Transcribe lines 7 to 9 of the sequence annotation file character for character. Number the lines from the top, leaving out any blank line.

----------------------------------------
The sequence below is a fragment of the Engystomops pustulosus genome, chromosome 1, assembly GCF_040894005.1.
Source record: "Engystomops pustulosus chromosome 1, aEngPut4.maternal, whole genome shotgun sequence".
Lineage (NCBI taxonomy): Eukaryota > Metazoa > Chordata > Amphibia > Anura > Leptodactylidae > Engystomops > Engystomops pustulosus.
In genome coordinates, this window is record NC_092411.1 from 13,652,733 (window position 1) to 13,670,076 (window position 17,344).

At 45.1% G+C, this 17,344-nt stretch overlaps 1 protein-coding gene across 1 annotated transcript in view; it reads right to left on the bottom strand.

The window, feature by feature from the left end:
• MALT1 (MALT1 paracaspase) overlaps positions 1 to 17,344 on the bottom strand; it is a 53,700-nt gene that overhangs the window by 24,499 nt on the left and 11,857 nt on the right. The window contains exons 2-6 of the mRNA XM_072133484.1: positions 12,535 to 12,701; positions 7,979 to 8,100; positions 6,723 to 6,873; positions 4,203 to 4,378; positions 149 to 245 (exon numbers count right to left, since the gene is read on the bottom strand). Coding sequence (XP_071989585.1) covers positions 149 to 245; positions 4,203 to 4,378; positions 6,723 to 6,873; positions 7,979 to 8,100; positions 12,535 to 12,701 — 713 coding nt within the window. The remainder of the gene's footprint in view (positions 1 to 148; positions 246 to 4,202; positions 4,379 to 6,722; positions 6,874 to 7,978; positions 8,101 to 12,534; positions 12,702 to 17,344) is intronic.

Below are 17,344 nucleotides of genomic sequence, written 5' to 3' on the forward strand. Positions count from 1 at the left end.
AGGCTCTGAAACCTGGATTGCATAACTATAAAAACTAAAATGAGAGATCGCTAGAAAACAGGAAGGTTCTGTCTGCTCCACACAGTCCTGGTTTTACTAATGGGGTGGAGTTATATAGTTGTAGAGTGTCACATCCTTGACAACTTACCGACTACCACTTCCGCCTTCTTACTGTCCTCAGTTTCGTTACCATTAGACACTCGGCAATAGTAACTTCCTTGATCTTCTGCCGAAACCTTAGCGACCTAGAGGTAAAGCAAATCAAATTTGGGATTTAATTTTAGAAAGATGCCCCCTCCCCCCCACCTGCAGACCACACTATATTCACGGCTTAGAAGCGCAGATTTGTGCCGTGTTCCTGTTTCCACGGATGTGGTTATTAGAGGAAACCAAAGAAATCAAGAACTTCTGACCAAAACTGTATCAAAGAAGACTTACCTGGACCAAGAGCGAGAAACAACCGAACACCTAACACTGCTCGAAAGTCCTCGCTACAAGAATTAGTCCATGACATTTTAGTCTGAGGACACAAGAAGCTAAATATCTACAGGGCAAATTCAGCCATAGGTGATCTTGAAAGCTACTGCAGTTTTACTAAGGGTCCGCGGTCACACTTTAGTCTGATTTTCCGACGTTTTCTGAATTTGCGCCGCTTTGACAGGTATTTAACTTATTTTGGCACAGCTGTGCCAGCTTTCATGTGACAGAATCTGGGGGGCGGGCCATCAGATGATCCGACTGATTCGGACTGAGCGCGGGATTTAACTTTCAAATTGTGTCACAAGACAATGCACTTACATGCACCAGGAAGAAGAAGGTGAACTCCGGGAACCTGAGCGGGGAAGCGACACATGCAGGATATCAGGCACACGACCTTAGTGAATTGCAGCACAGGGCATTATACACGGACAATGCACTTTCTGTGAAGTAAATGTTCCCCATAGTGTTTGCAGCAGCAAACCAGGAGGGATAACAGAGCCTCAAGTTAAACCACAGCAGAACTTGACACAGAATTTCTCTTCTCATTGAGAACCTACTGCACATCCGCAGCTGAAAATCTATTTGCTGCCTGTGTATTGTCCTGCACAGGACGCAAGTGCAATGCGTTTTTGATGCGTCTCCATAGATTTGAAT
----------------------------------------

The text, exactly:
• MALT1 (MALT1 paracaspase) overlaps positions 1 to 17,344 on the bottom strand; it is a 53,700-nt gene that overhangs the window by 24,499 nt on the left and 11,857 nt on the right. The window contains exons 2-6 of the mRNA XM_072133484.1: positions 12,535 to 12,701; positions 7,979 to 8,100; positions 6,723 to 6,873; positions 4,203 to 4,378; positions 149 to 245 (exon numbers count right to left, since the gene is read on the bottom strand). Coding sequence (XP_071989585.1) covers positions 149 to 245; positions 4,203 to 4,378; positions 6,723 to 6,873; positions 7,979 to 8,100; positions 12,535 to 12,701 — 713 coding nt within the window. The remainder of the gene's footprint in view (positions 1 to 148; positions 246 to 4,202; positions 4,379 to 6,722; positions 6,874 to 7,978; positions 8,101 to 12,534; positions 12,702 to 17,344) is intronic.

Below are 17,344 nucleotides of genomic sequence, written 5' to 3' on the forward strand. Positions count from 1 at the left end.
AGGCTCTGAAACCTGGATTGCATAACTATAAAAACTAAAATGAGAGATCGCTAGAAAACAGGAAGGTTCTGTCTGCTCCACACAGTCCTGGTTTTACTAATGGGGTGGAGTTATATAGTTGTAGAGTGTCACATCCTTGACAACTTACCGACTACCACTTCCGCCTTCTTACTGTCCTCAGTTTCGTTACCATTAGACACTCGGCAATAGTAACTTCCTTGATCTTCTGCCGAAACCTTAGCGACCTAGAGGTAAAGCAAATCAAATTTGGGATTTAATTTTAGAAAGATGCCCCCTCCCCCCCACCTGCAGACCACACTATATTCACGGCTTAGAAGCGCAGATTTGTGCCGTGTTCCTGTTTCCACGGATGTGGTTATTAGAGGAAACCAAAGAAATCAAGAACTTCTGACCAAAACTGTATCAAAGAAGACTTACCTGGACCAAGAGCGAGAAACAACCGAACACCTAACACTGCTCGAAAGTCCTCGCTACAAGAATTAGTCCATGACATTTTAGTCTGAGGACACAAGAAGCTAAATATCTACAGGGCAAATTCAGCCATAGGTGATCTTGAAAGCTACTGCAGTTTTACTAAGGGTCCGCGGTCACACTTTAGTCTGATTTTCCGACGTTTTCTGAATTTGCGCCGCTTTGACAGGTATTTAACTTATTTTGGCACAGCTGTGCCAGCTTTCATGTGACAGAATCTGGGGGGCGGGCCATCAGATGATCCGACTGATTCGGACTGAGCGCGGGATTTAACTTTCAAATTGTGTCACAAGACAATGCACTTACATGCACCAGGAAGAAGAAGGTGAACTCCGGGAACCTGAGCGGGGAAGCGACACATGCAGGATATCAGGCACACGACCTTAGTGAATTGCAGCACAGGGCATTATACACGGACAATGCACTTTCTGTGAAGTAAATGTTCCCCATAGTGTTTGCAGCAGCAAACCAGGAGGGATAACAGAGCCTCAAGTTAAACCACAGCAGAACTTGACACAGAATTTCTCTTCTCATTGAGAACCTACTGCACATCCGCAGCTGAAAATCTATTTGCTGCCTGTGTATTGTCCTGCACAGGACGCAAGTGCAATGCGTTTTTGATGCGTCTCCATAGATTTGAAT